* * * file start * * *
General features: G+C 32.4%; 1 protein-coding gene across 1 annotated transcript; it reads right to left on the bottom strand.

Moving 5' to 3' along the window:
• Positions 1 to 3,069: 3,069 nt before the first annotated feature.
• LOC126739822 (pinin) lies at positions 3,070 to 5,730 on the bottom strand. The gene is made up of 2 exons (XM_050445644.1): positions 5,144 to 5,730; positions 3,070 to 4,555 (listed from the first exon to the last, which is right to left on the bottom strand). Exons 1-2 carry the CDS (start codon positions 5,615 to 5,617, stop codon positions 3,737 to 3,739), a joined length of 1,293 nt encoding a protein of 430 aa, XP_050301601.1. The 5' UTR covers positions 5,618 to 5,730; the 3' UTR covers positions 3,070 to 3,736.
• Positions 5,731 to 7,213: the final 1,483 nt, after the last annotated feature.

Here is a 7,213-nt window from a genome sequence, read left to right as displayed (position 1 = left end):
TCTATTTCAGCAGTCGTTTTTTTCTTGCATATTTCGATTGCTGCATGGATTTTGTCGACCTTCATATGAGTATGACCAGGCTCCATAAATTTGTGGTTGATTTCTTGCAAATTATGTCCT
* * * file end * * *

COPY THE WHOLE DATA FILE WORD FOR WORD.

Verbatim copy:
General features: G+C 32.4%; 1 protein-coding gene across 1 annotated transcript; it reads right to left on the bottom strand.

Moving 5' to 3' along the window:
• Positions 1 to 3,069: 3,069 nt before the first annotated feature.
• LOC126739822 (pinin) lies at positions 3,070 to 5,730 on the bottom strand. The gene is made up of 2 exons (XM_050445644.1): positions 5,144 to 5,730; positions 3,070 to 4,555 (listed from the first exon to the last, which is right to left on the bottom strand). Exons 1-2 carry the CDS (start codon positions 5,615 to 5,617, stop codon positions 3,737 to 3,739), a joined length of 1,293 nt encoding a protein of 430 aa, XP_050301601.1. The 5' UTR covers positions 5,618 to 5,730; the 3' UTR covers positions 3,070 to 3,736.
• Positions 5,731 to 7,213: the final 1,483 nt, after the last annotated feature.

Here is a 7,213-nt window from a genome sequence, read left to right as displayed (position 1 = left end):
TCTATTTCAGCAGTCGTTTTTTTCTTGCATATTTCGATTGCTGCATGGATTTTGTCGACCTTCATATGAGTATGACCAGGCTCCATAAATTTGTGGTTGATTTCTTGCAAATTATGTCCT